• What customer experiences are more valuable in both the public and private sectors?
  • Which elements of these preferred experiences can you incorporate to improve your services?


The Importance of External Research.

You can't find these answers by merely looking inward. You'll need to step outside your organisation and engage with your external ecosystem. This could involve customer surveys, peer reviews, or supplier interviews, among other methods.


Defining a "Shared Vision for Transformation."

Contrary to popular belief, digital transformation doesn't require a hefty strategy document. Instead, your "Shared Vision for Transformation" should be a living, evolving construct. It should be a concise set of statements that articulate your current position, what needs to change, and why.


Example Statement.

For instance:

"Our customers interact with multiple departments, each treating them as new customers requiring extensive personal information. This not only creates a poor customer experience but also inefficiencies within our organisation. Additionally, we lack a unified view of customer data, making it difficult to gain actionable insights."

Our Vision for Transformation:
"Customer data should be collected once at the initial point of contact and be accessible across all departments. This will enhance the customer experience while saving time and reducing costs."



Crafting a Shared Vision for Digital Transformation.

No matter where your company currently stands on its digital transformation journey, it's never too late to craft a shared vision. This vision should be a collaborative effort involving key personnel who can drive the initiative forward. To do this effectively, you'll need to identify the internal and external gaps hindering your organisation's ability to adapt to market changes and evolving customer needs. Ask yourself, if your company were founded today, how would it meet these external conditions?


Building Stakeholder Buy-In.

To get everyone on board with this vision, it's crucial to understand the personal goals and motivations of each stakeholder. This includes your senior leadership team, who should help shape and endorse this vision. Their buy-in is essential for the long-term success of your digital transformation efforts.


Navigating Internal Dynamics.

Be mindful that some team members may have their own agendas or be more competitive than others. Their input could be skewed towards benefiting their own departments rather than the organisation as a whole. Encourage a collaborative spirit and the importance of collective success.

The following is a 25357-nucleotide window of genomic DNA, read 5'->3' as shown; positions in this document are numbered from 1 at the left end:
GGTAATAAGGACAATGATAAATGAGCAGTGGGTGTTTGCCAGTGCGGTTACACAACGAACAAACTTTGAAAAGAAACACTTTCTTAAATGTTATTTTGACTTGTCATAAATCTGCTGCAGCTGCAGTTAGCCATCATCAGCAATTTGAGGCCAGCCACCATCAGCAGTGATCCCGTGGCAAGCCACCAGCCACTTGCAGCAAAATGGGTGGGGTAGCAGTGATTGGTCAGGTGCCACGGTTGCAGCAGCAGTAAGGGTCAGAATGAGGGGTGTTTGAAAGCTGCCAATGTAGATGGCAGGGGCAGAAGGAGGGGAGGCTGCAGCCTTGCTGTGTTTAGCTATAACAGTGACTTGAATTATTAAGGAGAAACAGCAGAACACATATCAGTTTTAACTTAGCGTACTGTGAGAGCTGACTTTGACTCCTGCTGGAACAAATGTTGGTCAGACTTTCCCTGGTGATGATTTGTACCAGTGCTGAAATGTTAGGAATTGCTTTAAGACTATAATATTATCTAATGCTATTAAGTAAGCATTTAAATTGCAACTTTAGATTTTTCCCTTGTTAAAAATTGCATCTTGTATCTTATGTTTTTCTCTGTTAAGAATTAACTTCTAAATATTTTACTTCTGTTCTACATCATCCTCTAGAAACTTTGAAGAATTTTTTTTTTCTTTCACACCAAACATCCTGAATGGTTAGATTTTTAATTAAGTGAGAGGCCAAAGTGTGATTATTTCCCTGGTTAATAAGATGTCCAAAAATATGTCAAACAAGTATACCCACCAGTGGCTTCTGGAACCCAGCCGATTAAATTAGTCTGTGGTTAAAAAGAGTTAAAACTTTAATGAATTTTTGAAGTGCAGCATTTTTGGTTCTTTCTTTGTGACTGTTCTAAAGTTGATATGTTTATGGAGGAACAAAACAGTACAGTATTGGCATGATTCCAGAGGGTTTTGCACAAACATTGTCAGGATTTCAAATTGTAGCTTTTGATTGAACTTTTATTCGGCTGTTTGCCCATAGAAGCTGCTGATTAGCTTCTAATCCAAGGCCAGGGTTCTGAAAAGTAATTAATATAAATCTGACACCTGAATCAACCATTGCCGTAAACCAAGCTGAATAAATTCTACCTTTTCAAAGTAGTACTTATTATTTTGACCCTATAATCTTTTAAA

Focusing Beyond Technology.

When discussing your vision, avoid getting into the nitty-gritty of technology. Discussions about existing hardware and software can derail the conversation and limit it to incremental changes. Instead, focus on transforming business processes, enhancing customer engagement models, and exploring new avenues for innovation.


Achieving Consensus.

The ultimate goal is to reach a broad agreement on a vision that is both understood and valued by all key players. Achieving this consensus will set your organisation on a path to long-term digital transformation success. Remember, this is a marathon, not a sprint. The process will take time and should be based on delivering clear benefits to all stakeholders, both internal and external.


Setting High Expectations.

Once you have agreement, it's crucial to set high expectations to keep your team continually motivated. This will involve providing the necessary incentives and rewards to encourage the hard work ahead.


Leadership in Digital Transformation.


Assembling the Right Leadership Team.

In any significant venture, especially something as complex and cross-functional as digital transformation, leadership is key. The direction should come from the top, but it's crucial to have a dedicated leadership team to initiate, steer, and ensure the programme's success.


The Digital Portfolio Office (DPO).

To streamline this process, consider establishing a Digital Portfolio Office (DPO). This central hub should include:

  • The Sponsor: Typically, the CEO or another executive with the clout and resources to back the transformation effort. They're the ones who can allocate budgets and remove roadblocks.
  • Champions: These are senior leaders who are not just open to change but are actively advocating for it. They can offer resources, time, and influence, making their departments ideal testing grounds for new initiatives.
  • Change Agent/Programme Director: This individual is the linchpin of the transformation process. They're responsible for driving the agenda and making key decisions. Their professional reputation should be closely tied to the success or failure of the transformation effort.



Qualities of an Effective Change Agent.

While technical skills are beneficial, they're not prerequisites for a successful Change Agent. What's more important is:

  • Seniority: Enough influence to effect change at the highest levels of the organisation.
  • Inspirational Leadership: The ability to inspire collaboration across departments and beyond traditional silos.


What's Next?

Once you've assembled a leadership team aligned with your Shared Vision for Transformation, you're ready to move on to the next phase of your digital transformation journey. The following step in the 5S Methodology for Digital Transformation—known as "Show"—will involve identifying and prioritising the initial projects to tackle. This phase will help you uncover barriers in your people, processes, and platforms, and identify assets you can leverage for future success.  Click here to read "Show" now.